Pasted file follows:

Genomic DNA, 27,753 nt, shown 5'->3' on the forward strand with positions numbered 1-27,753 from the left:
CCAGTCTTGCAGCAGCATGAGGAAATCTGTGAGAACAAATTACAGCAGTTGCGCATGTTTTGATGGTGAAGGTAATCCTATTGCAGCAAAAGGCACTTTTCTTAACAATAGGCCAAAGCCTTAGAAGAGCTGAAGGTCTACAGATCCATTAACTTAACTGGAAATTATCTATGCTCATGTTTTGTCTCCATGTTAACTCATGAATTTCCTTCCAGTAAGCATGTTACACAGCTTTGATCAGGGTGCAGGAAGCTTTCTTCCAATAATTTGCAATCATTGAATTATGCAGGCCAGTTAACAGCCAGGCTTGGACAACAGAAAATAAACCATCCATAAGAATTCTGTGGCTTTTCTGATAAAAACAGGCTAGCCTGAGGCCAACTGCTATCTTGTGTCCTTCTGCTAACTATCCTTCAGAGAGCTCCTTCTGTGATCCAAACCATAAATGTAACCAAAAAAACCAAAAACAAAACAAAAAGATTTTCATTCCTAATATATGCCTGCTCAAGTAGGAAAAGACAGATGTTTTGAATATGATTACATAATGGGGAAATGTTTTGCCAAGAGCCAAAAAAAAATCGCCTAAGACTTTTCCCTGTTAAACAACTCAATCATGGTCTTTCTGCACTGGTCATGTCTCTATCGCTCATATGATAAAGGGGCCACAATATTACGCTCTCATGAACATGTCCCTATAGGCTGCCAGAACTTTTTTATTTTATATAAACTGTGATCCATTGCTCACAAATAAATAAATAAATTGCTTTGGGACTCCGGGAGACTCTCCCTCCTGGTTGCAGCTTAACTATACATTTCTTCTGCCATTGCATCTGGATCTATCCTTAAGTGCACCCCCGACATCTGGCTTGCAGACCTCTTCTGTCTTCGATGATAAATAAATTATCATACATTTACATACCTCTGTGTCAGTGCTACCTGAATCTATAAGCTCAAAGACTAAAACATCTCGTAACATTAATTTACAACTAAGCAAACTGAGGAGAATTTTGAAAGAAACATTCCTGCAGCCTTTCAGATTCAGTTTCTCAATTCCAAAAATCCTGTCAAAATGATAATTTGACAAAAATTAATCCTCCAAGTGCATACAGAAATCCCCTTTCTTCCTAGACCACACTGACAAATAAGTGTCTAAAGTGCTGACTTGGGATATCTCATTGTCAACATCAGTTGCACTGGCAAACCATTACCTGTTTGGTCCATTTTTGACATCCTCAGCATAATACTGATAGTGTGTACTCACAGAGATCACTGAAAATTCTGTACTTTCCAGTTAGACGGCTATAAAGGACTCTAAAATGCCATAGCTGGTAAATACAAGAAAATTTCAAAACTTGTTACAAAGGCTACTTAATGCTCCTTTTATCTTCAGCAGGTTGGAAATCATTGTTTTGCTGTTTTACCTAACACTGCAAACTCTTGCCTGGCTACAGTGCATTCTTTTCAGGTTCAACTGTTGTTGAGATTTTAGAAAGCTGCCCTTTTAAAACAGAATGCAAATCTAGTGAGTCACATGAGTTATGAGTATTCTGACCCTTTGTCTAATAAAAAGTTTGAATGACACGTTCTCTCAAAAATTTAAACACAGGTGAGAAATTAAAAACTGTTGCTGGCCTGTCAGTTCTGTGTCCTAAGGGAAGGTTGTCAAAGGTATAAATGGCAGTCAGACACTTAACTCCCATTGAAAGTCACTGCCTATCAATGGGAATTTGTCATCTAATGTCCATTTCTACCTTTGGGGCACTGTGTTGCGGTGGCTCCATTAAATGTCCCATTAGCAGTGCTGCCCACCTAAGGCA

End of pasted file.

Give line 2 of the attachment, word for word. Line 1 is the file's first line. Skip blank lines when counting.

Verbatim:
CCAGTCTTGCAGCAGCATGAGGAAATCTGTGAGAACAAATTACAGCAGTTGCGCATGTTTTGATGGTGAAGGTAATCCTATTGCAGCAAAAGGCACTTTTCTTAACAATAGGCCAAAGCCTTAGAAGAGCTGAAGGTCTACAGATCCATTAACTTAACTGGAAATTATCTATGCTCATGTTTTGTCTCCATGTTAACTCATGAATTTCCTTCCAGTAAGCATGTTACACAGCTTTGATCAGGGTGCAGGAAGCTTTCTTCCAATAATTTGCAATCATTGAATTATGCAGGCCAGTTAACAGCCAGGCTTGGACAACAGAAAATAAACCATCCATAAGAATTCTGTGGCTTTTCTGATAAAAACAGGCTAGCCTGAGGCCAACTGCTATCTTGTGTCCTTCTGCTAACTATCCTTCAGAGAGCTCCTTCTGTGATCCAAACCATAAATGTAACCAAAAAAACCAAAAACAAAACAAAAAGATTTTCATTCCTAATATATGCCTGCTCAAGTAGGAAAAGACAGATGTTTTGAATATGATTACATAATGGGGAAATGTTTTGCCAAGAGCCAAAAAAAAATCGCCTAAGACTTTTCCCTGTTAAACAACTCAATCATGGTCTTTCTGCACTGGTCATGTCTCTATCGCTCATATGATAAAGGGGCCACAATATTACGCTCTCATGAACATGTCCCTATAGGCTGCCAGAACTTTTTTATTTTATATAAACTGTGATCCATTGCTCACAAATAAATAAATAAATTGCTTTGGGACTCCGGGAGACTCTCCCTCCTGGTTGCAGCTTAACTATACATTTCTTCTGCCATTGCATCTGGATCTATCCTTAAGTGCACCCCCGACATCTGGCTTGCAGACCTCTTCTGTCTTCGATGATAAATAAATTATCATACATTTACATACCTCTGTGTCAGTGCTACCTGAATCTATAAGCTCAAAGACTAAAACATCTCGTAACATTAATTTACAACTAAGCAAACTGAGGAGAATTTTGAAAGAAACATTCCTGCAGCCTTTCAGATTCAGTTTCTCAATTCCAAAAATCCTGTCAAAATGATAATTTGACAAAAATTAATCCTCCAAGTGCATACAGAAATCCCCTTTCTTCCTAGACCACACTGACAAATAAGTGTCTAAAGTGCTGACTTGGGATATCTCATTGTCAACATCAGTTGCACTGGCAAACCATTACCTGTTTGGTCCATTTTTGACATCCTCAGCATAATACTGATAGTGTGTACTCACAGAGATCACTGAAAATTCTGTACTTTCCAGTTAGACGGCTATAAAGGACTCTAAAATGCCATAGCTGGTAAATACAAGAAAATTTCAAAACTTGTTACAAAGGCTACTTAATGCTCCTTTTATCTTCAGCAGGTTGGAAATCATTGTTTTGCTGTTTTACCTAACACTGCAAACTCTTGCCTGGCTACAGTGCATTCTTTTCAGGTTCAACTGTTGTTGAGATTTTAGAAAGCTGCCCTTTTAAAACAGAATGCAAATCTAGTGAGTCACATGAGTTATGAGTATTCTGACCCTTTGTCTAATAAAAAGTTTGAATGACACGTTCTCTCAAAAATTTAAACACAGGTGAGAAATTAAAAACTGTTGCTGGCCTGTCAGTTCTGTGTCCTAAGGGAAGGTTGTCAAAGGTATAAATGGCAGTCAGACACTTAACTCCCATTGAAAGTCACTGCCTATCAATGGGAATTTGTCATCTAATGTCCATTTCTACCTTTGGGGCACTGTGTTGCGGTGGCTCCATTAAATGTCCCATTAGCAGTGCTGCCCACCTAAGGCA